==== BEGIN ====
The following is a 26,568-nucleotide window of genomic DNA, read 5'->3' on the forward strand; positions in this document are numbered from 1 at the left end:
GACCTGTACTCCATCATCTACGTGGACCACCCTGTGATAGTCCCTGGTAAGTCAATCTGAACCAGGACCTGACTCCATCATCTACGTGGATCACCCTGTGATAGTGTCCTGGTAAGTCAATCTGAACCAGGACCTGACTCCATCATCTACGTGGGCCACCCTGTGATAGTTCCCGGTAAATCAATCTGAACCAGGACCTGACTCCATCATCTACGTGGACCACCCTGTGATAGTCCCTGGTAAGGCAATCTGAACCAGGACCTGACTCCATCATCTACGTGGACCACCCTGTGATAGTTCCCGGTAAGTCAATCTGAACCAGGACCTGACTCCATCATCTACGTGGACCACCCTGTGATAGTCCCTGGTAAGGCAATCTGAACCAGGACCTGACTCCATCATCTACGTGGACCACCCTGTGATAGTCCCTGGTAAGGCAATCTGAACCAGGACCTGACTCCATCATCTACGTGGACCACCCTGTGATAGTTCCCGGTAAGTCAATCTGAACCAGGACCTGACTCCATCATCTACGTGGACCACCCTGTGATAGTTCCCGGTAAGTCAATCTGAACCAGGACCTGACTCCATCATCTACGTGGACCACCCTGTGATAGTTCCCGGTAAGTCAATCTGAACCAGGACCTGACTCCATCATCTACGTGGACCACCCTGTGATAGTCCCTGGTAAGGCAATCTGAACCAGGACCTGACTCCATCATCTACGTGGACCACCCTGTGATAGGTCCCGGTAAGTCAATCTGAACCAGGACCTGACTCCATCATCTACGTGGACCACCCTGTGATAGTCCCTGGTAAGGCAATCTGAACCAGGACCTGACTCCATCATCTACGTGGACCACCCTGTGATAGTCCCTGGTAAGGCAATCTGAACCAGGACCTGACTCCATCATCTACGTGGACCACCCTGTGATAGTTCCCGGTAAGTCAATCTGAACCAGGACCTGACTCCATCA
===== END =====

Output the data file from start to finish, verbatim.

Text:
The following is a 26,568-nucleotide window of genomic DNA, read 5'->3' on the forward strand; positions in this document are numbered from 1 at the left end:
GACCTGTACTCCATCATCTACGTGGACCACCCTGTGATAGTCCCTGGTAAGTCAATCTGAACCAGGACCTGACTCCATCATCTACGTGGATCACCCTGTGATAGTGTCCTGGTAAGTCAATCTGAACCAGGACCTGACTCCATCATCTACGTGGGCCACCCTGTGATAGTTCCCGGTAAATCAATCTGAACCAGGACCTGACTCCATCATCTACGTGGACCACCCTGTGATAGTCCCTGGTAAGGCAATCTGAACCAGGACCTGACTCCATCATCTACGTGGACCACCCTGTGATAGTTCCCGGTAAGTCAATCTGAACCAGGACCTGACTCCATCATCTACGTGGACCACCCTGTGATAGTCCCTGGTAAGGCAATCTGAACCAGGACCTGACTCCATCATCTACGTGGACCACCCTGTGATAGTCCCTGGTAAGGCAATCTGAACCAGGACCTGACTCCATCATCTACGTGGACCACCCTGTGATAGTTCCCGGTAAGTCAATCTGAACCAGGACCTGACTCCATCATCTACGTGGACCACCCTGTGATAGTTCCCGGTAAGTCAATCTGAACCAGGACCTGACTCCATCATCTACGTGGACCACCCTGTGATAGTTCCCGGTAAGTCAATCTGAACCAGGACCTGACTCCATCATCTACGTGGACCACCCTGTGATAGTCCCTGGTAAGGCAATCTGAACCAGGACCTGACTCCATCATCTACGTGGACCACCCTGTGATAGGTCCCGGTAAGTCAATCTGAACCAGGACCTGACTCCATCATCTACGTGGACCACCCTGTGATAGTCCCTGGTAAGGCAATCTGAACCAGGACCTGACTCCATCATCTACGTGGACCACCCTGTGATAGTCCCTGGTAAGGCAATCTGAACCAGGACCTGACTCCATCATCTACGTGGACCACCCTGTGATAGTTCCCGGTAAGTCAATCTGAACCAGGACCTGACTCCATCA